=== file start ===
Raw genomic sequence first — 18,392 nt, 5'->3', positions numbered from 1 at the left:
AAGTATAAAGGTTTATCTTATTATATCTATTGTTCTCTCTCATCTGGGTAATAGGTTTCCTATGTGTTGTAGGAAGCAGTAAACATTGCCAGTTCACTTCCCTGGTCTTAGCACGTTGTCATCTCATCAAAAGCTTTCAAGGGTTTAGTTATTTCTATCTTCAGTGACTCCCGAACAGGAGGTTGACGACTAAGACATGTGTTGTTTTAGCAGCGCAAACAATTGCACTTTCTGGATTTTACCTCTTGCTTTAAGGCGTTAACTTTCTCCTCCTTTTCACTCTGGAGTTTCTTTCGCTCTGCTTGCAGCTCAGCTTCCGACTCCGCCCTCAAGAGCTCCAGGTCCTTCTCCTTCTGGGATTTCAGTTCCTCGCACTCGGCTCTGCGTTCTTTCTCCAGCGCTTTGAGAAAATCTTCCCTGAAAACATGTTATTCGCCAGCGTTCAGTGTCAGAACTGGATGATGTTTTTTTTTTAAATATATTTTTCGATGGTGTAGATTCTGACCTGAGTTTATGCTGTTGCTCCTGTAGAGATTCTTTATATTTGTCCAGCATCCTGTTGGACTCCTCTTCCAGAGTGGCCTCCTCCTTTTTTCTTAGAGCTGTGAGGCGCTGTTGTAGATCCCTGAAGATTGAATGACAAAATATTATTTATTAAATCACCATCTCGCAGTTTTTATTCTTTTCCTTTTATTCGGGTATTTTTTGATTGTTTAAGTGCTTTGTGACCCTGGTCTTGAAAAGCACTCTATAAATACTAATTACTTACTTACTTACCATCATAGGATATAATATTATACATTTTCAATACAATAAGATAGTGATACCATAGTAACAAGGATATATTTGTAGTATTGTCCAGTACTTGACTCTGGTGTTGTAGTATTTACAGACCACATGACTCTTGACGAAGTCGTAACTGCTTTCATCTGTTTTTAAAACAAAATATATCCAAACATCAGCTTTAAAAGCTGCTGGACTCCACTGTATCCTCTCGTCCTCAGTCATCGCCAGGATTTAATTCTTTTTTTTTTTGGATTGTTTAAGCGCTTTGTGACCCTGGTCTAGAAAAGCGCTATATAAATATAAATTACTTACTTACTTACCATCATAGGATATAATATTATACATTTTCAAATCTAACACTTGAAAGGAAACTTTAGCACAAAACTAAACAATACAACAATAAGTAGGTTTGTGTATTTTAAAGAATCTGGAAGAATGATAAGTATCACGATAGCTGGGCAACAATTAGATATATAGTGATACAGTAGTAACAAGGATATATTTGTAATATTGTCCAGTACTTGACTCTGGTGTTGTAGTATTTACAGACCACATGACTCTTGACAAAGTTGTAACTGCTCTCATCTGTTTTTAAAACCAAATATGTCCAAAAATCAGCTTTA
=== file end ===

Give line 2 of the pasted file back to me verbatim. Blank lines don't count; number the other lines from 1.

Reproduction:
AAGTATAAAGGTTTATCTTATTATATCTATTGTTCTCTCTCATCTGGGTAATAGGTTTCCTATGTGTTGTAGGAAGCAGTAAACATTGCCAGTTCACTTCCCTGGTCTTAGCACGTTGTCATCTCATCAAAAGCTTTCAAGGGTTTAGTTATTTCTATCTTCAGTGACTCCCGAACAGGAGGTTGACGACTAAGACATGTGTTGTTTTAGCAGCGCAAACAATTGCACTTTCTGGATTTTACCTCTTGCTTTAAGGCGTTAACTTTCTCCTCCTTTTCACTCTGGAGTTTCTTTCGCTCTGCTTGCAGCTCAGCTTCCGACTCCGCCCTCAAGAGCTCCAGGTCCTTCTCCTTCTGGGATTTCAGTTCCTCGCACTCGGCTCTGCGTTCTTTCTCCAGCGCTTTGAGAAAATCTTCCCTGAAAACATGTTATTCGCCAGCGTTCAGTGTCAGAACTGGATGATGTTTTTTTTTTAAATATATTTTTCGATGGTGTAGATTCTGACCTGAGTTTATGCTGTTGCTCCTGTAGAGATTCTTTATATTTGTCCAGCATCCTGTTGGACTCCTCTTCCAGAGTGGCCTCCTCCTTTTTTCTTAGAGCTGTGAGGCGCTGTTGTAGATCCCTGAAGATTGAATGACAAAATATTATTTATTAAATCACCATCTCGCAGTTTTTATTCTTTTCCTTTTATTCGGGTATTTTTTGATTGTTTAAGTGCTTTGTGACCCTGGTCTTGAAAAGCACTCTATAAATACTAATTACTTACTTACTTACCATCATAGGATATAATATTATACATTTTCAATACAATAAGATAGTGATACCATAGTAACAAGGATATATTTGTAGTATTGTCCAGTACTTGACTCTGGTGTTGTAGTATTTACAGACCACATGACTCTTGACGAAGTCGTAACTGCTTTCATCTGTTTTTAAAACAAAATATATCCAAACATCAGCTTTAAAAGCTGCTGGACTCCACTGTATCCTCTCGTCCTCAGTCATCGCCAGGATTTAATTCTTTTTTTTTTTGGATTGTTTAAGCGCTTTGTGACCCTGGTCTAGAAAAGCGCTATATAAATATAAATTACTTACTTACTTACCATCATAGGATATAATATTATACATTTTCAAATCTAACACTTGAAAGGAAACTTTAGCACAAAACTAAACAATACAACAATAAGTAGGTTTGTGTATTTTAAAGAATCTGGAAGAATGATAAGTATCACGATAGCTGGGCAACAATTAGATATATAGTGATACAGTAGTAACAAGGATATATTTGTAATATTGTCCAGTACTTGACTCTGGTGTTGTAGTATTTACAGACCACATGACTCTTGACAAAGTTGTAACTGCTCTCATCTGTTTTTAAAACCAAATATGTCCAAAAATCAGCTTTA